Samsung already has a pretty impressive wireless file sharing feature called Quick Share. It is fast, and it works seamlessly between Galaxy smartphones, tablets, and even laptops. But what if you want to share files with a non-Samsung Android smartphone? In that case, you can use Google's Nearby Share feature, but it is often slower than Quick Share. A group of Android OEMs aims to fix the problem with its own file-sharing standard, and Samsung is joining that alliance.
It is being reported that Samsung has joined the Mutual Transmission Alliance (MTA) and decided to adopt its wireless file sharing feature. The group, founded by Chinese smartphone brands OPPO, Vivo, and Xiaomi two years ago, now also includes ASUS, Black Shark, Hisense, MEIZU, OnePlus, Realme, Samsung, and ZTE. It is possible that Samsung might integrate MTA protocols into its Quick Share feature, allowing it to seamlessly share files with smartphones and laptops made by other brands.
Mutual Transmission Alliance's solution uses Bluetooth LE for scanning nearby compatible devices, and the actual file sharing is done via a Wi-Fi Direct-based P2P connection. Apparently, the average file sharing speed through this standard is around 20Mbps. It supports sharing of audio files, documents, images, videos, and more.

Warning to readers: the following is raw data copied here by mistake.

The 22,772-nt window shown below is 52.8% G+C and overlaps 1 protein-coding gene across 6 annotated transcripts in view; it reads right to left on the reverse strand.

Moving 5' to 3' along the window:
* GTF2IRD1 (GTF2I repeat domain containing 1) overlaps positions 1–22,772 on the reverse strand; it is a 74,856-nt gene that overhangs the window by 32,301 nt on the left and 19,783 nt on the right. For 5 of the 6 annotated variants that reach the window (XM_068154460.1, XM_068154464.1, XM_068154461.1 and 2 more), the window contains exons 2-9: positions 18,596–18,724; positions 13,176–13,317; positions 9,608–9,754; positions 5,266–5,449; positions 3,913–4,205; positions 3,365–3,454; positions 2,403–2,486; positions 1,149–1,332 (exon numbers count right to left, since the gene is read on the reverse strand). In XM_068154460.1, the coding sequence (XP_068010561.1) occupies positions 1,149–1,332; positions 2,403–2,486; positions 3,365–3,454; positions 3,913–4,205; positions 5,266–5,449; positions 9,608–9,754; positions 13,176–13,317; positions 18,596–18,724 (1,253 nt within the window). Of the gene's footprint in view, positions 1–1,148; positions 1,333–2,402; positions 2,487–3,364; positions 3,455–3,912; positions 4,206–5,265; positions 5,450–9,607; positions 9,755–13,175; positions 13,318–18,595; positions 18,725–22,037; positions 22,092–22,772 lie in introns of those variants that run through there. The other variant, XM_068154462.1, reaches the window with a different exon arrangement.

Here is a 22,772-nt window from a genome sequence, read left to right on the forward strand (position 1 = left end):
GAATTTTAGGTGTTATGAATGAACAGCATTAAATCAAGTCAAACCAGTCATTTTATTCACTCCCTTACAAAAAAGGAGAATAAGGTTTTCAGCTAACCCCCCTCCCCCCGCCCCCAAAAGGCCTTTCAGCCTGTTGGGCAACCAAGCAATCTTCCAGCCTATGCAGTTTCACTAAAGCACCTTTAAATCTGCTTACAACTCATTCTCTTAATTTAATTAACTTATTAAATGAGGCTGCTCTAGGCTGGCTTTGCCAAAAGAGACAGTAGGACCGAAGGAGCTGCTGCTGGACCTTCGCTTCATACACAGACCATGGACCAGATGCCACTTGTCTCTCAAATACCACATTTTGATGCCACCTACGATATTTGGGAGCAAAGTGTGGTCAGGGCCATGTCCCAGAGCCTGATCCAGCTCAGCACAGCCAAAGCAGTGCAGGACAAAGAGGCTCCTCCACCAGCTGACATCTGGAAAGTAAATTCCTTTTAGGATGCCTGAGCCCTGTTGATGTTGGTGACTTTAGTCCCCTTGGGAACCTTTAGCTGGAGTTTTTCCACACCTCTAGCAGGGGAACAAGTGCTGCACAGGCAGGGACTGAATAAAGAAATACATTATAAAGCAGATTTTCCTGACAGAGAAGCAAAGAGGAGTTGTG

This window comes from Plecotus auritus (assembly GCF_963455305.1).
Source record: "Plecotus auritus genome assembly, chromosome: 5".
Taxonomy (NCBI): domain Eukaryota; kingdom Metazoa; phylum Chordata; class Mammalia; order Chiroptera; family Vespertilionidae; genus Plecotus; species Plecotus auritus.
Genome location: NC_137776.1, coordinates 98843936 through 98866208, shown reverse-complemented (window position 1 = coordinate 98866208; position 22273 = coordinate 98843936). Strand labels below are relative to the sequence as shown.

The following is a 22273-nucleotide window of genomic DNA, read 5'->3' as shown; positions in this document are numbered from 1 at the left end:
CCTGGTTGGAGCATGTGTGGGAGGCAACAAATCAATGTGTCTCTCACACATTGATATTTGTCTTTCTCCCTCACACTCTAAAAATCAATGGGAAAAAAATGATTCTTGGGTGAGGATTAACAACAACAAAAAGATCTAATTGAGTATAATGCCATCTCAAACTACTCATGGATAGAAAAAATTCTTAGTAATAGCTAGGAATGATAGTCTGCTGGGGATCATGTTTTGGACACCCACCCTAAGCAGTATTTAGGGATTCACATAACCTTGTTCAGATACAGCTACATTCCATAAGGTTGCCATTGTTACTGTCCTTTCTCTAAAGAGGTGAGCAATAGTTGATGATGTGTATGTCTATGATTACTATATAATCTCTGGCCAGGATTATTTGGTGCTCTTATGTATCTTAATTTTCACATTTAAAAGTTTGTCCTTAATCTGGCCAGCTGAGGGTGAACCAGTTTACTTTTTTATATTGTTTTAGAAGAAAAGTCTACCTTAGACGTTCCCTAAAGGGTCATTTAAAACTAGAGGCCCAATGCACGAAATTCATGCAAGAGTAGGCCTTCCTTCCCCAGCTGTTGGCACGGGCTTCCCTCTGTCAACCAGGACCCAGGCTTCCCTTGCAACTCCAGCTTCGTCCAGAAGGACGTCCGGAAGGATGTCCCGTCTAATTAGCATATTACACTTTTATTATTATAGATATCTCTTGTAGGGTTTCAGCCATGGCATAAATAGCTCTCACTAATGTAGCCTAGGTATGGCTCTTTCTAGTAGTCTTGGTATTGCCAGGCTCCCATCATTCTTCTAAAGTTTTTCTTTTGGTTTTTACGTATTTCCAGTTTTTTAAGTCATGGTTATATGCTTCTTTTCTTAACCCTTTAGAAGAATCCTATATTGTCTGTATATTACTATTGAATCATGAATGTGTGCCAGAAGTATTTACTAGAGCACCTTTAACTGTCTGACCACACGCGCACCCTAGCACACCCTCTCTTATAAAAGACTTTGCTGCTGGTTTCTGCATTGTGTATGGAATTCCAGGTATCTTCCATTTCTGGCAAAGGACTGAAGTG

There is currently no information on when Samsung plans on rolling out the new file-sharing system, but more information could come our way over the next few months. Whether or not people start using it or stick to Google's Nearby Share remains to be seen. Which wireless file sharing feature would you choose between the two and why?